Wynn is Wired

I’ve often thought that casinos were technological and organizational marvels. Thousands of people spread out over thousands of square feet, working together (usually) to accomplish the mutually contradictory goals of making sure the house always wins and keeping the customer happy. It turns out I’ve been understating things–according to Steve Wynn, his latest casino is on par with the pyramids–and not the one down the block, either.

From Wired:

As Steve Wynn appeared atop his new 50-story eponymous hotel-casino on the Vegas Strip earlier this year for the property’s first TV ads, viewers were left wondering, “How’d he do that?”

But it’s actually more startling and intriguing to find Wynn at the base of the same gargantuan resort property, on a patio outside the Wynn Las Vegas’ ice cream shop where the gleaming bronze-glass tower is separated from a 140-foot, man-made mountain by a 30-foot-wide river. There, the hotel visionary seems dwarfed and consumed — literally and figuratively — by his own creations, awed that they ever got built and, surprisingly, not nearly as larger-than-life as might be expected from someone whose place in Vegas lore is more secure than anyone of his era.

Mostly, though, he’s defensive — and very annoyed. His new creation was received by some travel writers and architectural critics not with the awe they greeted his Mirage in 1989 and Bellagio in 1998 but with questions about why it cost a record-breaking $2.7 billion and with mocking of Wynn’s over-the-top boasts that this resort is the most complex structure ever built. Yes, ever.

And yet, Wynn doesn’t back down. On an exclusive tour with Wired News this month, the 63-year-old hotelier goes further than ever, exclaiming “The engineering and the coordination of putting those two things together — the tower and the mountain — make a pyramid of Egypt look like a Lego toy! A Lego toy!”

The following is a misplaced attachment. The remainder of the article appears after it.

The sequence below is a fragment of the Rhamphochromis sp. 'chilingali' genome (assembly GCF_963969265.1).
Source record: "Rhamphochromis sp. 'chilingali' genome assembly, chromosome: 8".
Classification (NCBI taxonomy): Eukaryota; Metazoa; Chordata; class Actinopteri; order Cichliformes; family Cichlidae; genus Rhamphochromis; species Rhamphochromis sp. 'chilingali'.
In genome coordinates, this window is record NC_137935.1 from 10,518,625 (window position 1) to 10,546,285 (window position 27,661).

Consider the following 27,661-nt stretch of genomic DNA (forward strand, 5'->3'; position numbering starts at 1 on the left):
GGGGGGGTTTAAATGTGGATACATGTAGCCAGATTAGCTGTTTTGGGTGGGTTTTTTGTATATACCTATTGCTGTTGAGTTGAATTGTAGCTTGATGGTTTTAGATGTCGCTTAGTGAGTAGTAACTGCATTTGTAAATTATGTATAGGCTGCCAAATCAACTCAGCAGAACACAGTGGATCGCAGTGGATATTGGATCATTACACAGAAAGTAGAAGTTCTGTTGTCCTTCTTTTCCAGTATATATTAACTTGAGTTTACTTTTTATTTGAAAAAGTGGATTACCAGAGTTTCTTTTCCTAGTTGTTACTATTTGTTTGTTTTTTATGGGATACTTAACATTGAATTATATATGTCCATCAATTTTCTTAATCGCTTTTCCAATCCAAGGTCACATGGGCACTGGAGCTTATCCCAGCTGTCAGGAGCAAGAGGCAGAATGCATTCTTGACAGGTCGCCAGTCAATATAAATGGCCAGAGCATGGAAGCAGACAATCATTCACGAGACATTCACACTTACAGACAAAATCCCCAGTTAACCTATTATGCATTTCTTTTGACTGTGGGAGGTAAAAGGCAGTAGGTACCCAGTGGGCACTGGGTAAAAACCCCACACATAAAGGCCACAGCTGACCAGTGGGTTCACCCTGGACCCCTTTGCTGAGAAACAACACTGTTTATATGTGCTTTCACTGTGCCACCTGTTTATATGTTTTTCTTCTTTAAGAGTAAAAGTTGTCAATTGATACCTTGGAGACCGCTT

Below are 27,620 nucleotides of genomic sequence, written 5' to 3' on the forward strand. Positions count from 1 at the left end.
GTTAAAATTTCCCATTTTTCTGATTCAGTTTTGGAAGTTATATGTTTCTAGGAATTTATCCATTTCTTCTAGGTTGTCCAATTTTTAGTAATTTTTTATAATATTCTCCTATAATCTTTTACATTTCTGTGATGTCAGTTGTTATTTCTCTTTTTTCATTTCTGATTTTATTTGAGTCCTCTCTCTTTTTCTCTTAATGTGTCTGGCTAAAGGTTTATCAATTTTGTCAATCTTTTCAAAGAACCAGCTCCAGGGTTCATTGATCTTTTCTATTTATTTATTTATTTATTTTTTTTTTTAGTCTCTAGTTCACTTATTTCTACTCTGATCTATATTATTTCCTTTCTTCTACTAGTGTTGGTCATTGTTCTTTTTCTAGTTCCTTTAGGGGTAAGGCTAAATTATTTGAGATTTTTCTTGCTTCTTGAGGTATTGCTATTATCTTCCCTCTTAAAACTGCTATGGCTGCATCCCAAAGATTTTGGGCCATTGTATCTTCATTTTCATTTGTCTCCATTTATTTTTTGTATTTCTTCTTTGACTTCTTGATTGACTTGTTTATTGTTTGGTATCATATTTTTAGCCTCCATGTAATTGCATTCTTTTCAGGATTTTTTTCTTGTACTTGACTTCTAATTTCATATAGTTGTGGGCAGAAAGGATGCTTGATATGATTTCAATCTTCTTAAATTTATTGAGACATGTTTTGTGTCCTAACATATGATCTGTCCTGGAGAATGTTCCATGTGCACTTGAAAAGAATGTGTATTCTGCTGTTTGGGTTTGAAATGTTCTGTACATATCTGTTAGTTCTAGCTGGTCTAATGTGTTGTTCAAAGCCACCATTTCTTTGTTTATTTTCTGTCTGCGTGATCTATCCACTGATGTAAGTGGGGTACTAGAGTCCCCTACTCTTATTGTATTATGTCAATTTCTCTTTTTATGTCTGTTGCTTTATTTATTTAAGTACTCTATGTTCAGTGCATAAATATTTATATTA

It’s that sort of comment that gets Wynn, 63, into trouble. Comparing a Vegas casino — each of which is likely to be imploded and rebuilt, by the next century anyway — to the world’s greatest and most enduring structures is an invitation to snickering, even if it might actually be true. But if others question whether his Trump-like hubris has brought him this backlash, Wynn himself wonders why few have asked him to explain the claim.

If they had, they’d hear a litany of technological firsts and construction challenges at Wynn Las Vegas that do seem to put it in a league of its own in Vegas and in America, if not worldwide.

Move Over Pyramids, Wynn’s Here

It’s a good piece that walks the golden mean between gushing over everything Mr. Wynn says and automatically rejecting it. There are also some neat audio bites that you can play.

I think that, as the limits of size, elegance, and design are reached, casino builders will increasingly turn to new technologies to raise the bar. This will be reflected in mundane ways–less expensive, more efficient materials and designs–and flashier ones, such as the special effects at Wynn, which I think are pretty incredible.

I imagine that, when space tourism becomes a reality, space casinos will not be far behind. Sure RNG-based video slots will grind on in zero-g like here, but imagine the possibilities for roulette and craps, or the new games that people will imagine.

Or, they’ll just buy lottery tickets.

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